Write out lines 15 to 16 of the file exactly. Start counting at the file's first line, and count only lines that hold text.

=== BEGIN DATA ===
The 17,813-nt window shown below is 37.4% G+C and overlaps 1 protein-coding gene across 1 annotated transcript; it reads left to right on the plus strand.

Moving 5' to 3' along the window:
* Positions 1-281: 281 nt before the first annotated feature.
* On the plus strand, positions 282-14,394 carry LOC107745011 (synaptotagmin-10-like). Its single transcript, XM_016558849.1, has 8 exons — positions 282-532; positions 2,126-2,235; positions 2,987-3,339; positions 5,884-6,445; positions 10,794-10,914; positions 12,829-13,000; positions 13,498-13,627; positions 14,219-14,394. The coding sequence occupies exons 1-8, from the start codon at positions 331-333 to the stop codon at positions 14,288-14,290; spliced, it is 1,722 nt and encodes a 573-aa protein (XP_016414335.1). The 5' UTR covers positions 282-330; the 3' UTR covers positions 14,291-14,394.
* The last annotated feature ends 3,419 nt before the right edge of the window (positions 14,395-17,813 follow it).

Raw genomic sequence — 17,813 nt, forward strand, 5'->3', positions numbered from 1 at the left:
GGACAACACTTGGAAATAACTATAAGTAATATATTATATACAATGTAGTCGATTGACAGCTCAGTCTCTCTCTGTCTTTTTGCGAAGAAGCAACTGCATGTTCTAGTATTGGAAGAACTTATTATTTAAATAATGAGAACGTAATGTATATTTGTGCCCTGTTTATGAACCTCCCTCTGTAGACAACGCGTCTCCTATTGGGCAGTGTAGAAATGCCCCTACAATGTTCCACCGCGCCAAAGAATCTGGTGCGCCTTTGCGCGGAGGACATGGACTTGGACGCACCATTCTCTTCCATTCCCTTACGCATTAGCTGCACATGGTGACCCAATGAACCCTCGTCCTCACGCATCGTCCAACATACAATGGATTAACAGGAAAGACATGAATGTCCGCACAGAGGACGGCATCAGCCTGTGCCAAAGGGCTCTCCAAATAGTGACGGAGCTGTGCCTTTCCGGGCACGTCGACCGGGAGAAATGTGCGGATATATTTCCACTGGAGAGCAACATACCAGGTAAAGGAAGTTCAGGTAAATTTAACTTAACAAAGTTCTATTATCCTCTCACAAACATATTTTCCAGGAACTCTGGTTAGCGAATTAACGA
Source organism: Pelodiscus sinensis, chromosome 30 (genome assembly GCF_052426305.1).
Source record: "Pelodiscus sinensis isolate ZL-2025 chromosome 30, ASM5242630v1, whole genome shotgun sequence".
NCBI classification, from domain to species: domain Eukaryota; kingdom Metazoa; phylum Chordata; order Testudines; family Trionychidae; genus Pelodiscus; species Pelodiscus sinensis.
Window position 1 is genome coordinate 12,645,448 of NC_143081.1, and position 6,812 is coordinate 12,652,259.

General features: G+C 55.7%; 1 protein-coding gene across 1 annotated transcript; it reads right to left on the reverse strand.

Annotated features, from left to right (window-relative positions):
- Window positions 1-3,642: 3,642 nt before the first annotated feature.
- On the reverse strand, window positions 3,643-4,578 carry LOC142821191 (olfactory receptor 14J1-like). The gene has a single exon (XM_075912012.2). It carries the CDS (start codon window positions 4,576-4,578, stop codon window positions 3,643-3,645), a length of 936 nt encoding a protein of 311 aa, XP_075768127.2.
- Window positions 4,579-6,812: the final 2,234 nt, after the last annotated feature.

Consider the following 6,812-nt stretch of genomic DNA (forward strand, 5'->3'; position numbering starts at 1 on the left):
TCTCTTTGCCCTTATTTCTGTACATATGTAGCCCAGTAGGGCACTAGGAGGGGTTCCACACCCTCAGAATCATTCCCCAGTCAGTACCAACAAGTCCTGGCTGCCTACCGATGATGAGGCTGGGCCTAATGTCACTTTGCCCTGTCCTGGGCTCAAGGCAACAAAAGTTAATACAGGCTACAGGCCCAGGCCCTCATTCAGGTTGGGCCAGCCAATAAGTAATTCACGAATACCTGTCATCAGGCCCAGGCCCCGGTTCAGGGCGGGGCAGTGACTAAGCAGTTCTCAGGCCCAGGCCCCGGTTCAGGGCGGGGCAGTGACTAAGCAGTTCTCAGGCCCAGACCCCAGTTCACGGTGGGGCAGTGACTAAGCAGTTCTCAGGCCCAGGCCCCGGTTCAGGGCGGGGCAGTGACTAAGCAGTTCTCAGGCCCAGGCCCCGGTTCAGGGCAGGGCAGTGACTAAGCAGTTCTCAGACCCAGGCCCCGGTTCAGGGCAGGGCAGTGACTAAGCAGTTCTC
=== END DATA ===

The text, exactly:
- On the reverse strand, window positions 3,643-4,578 carry LOC142821191 (olfactory receptor 14J1-like). The gene has a single exon (XM_075912012.2). It carries the CDS (start codon window positions 4,576-4,578, stop codon window positions 3,643-3,645), a length of 936 nt encoding a protein of 311 aa, XP_075768127.2.
- Window positions 4,579-6,812: the final 2,234 nt, after the last annotated feature.